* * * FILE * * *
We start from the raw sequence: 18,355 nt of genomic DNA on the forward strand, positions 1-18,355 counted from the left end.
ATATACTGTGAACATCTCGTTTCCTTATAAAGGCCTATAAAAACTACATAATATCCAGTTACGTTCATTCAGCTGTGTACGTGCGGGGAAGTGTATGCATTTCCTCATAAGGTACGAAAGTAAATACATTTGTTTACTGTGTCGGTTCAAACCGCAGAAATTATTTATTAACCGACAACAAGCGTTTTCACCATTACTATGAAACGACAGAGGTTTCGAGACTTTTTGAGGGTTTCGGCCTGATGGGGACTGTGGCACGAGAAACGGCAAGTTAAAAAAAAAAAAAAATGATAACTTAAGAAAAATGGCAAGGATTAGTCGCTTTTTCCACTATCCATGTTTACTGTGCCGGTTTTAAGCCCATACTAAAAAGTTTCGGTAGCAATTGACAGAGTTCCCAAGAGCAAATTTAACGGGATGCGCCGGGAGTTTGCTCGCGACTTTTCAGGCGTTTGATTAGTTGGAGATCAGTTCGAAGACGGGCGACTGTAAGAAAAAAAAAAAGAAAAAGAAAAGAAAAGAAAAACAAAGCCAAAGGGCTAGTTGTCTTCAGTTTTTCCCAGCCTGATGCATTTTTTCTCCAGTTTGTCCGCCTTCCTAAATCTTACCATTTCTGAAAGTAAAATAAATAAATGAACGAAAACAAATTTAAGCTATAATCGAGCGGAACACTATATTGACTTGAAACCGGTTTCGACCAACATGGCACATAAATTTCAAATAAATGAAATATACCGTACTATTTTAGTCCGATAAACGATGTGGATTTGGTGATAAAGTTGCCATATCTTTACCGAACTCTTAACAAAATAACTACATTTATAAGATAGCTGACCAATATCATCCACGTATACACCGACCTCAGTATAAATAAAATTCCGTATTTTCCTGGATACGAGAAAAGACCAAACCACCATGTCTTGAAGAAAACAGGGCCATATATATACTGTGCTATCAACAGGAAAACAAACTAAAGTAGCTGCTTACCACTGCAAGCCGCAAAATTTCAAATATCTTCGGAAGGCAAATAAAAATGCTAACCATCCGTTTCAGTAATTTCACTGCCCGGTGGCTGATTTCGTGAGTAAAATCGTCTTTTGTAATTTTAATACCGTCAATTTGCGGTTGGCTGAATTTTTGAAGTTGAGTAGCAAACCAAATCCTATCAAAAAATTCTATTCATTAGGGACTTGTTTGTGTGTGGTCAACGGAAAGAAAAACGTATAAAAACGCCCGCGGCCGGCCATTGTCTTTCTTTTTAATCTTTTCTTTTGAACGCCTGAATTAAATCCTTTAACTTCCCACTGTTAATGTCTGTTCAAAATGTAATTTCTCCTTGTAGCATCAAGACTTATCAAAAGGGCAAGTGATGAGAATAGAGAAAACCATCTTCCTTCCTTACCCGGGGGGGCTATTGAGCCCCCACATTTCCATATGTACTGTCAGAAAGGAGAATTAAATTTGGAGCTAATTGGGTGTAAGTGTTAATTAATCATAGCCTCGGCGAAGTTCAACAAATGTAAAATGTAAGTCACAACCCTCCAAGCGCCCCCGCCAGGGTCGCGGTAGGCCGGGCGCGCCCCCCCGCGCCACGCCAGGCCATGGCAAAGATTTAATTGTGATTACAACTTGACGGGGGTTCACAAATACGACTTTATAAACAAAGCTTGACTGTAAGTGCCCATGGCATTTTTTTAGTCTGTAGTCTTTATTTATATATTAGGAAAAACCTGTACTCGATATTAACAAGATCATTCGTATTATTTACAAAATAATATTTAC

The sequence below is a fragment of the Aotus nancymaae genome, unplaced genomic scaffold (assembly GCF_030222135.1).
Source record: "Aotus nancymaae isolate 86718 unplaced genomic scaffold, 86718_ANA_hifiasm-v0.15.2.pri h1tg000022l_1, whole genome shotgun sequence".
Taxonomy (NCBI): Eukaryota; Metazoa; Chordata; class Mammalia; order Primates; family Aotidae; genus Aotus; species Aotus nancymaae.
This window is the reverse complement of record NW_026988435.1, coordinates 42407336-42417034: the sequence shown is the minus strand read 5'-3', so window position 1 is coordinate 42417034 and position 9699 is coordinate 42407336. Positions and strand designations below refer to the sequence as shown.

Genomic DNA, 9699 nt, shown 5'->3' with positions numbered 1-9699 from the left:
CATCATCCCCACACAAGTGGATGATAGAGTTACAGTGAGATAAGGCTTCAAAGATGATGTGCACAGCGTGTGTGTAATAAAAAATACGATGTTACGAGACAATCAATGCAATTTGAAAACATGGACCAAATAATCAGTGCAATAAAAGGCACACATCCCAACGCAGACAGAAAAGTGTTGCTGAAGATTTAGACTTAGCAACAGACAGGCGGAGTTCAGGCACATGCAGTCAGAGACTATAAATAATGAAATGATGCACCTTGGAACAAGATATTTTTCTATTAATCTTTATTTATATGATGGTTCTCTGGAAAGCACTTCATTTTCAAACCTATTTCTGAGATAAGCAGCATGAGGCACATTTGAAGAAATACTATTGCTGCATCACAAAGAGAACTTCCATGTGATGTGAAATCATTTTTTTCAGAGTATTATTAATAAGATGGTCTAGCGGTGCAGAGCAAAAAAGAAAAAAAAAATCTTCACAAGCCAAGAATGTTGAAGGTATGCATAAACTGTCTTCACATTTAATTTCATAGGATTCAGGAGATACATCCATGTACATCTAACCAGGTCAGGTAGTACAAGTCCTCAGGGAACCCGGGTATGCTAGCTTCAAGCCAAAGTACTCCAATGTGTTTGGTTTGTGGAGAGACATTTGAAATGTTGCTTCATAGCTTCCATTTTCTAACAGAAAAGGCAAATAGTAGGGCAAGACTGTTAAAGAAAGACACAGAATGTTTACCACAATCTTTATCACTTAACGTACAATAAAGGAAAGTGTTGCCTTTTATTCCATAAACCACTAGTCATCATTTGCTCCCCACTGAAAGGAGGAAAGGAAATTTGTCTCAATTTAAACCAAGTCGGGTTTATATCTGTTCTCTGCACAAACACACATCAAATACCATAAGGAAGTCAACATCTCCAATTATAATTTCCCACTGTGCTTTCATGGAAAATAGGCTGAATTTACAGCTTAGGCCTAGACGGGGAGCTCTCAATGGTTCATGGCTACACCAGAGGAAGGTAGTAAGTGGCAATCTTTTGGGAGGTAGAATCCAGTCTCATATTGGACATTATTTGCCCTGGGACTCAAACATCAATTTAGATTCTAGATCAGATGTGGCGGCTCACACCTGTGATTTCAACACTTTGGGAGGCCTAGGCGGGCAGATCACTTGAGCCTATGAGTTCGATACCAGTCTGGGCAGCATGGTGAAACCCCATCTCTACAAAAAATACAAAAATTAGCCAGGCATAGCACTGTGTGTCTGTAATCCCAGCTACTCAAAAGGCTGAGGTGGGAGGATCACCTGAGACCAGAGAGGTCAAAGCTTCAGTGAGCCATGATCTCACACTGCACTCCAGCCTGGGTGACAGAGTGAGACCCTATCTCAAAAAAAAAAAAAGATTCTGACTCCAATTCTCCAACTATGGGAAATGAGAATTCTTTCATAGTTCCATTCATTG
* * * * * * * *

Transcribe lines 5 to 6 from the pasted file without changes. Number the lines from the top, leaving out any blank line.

Taxonomy (NCBI): Eukaryota; Metazoa; Chordata; class Mammalia; order Primates; family Aotidae; genus Aotus; species Aotus nancymaae.
This window is the reverse complement of record NW_026988435.1, coordinates 42407336-42417034: the sequence shown is the minus strand read 5'-3', so window position 1 is coordinate 42417034 and position 9699 is coordinate 42407336. Positions and strand designations below refer to the sequence as shown.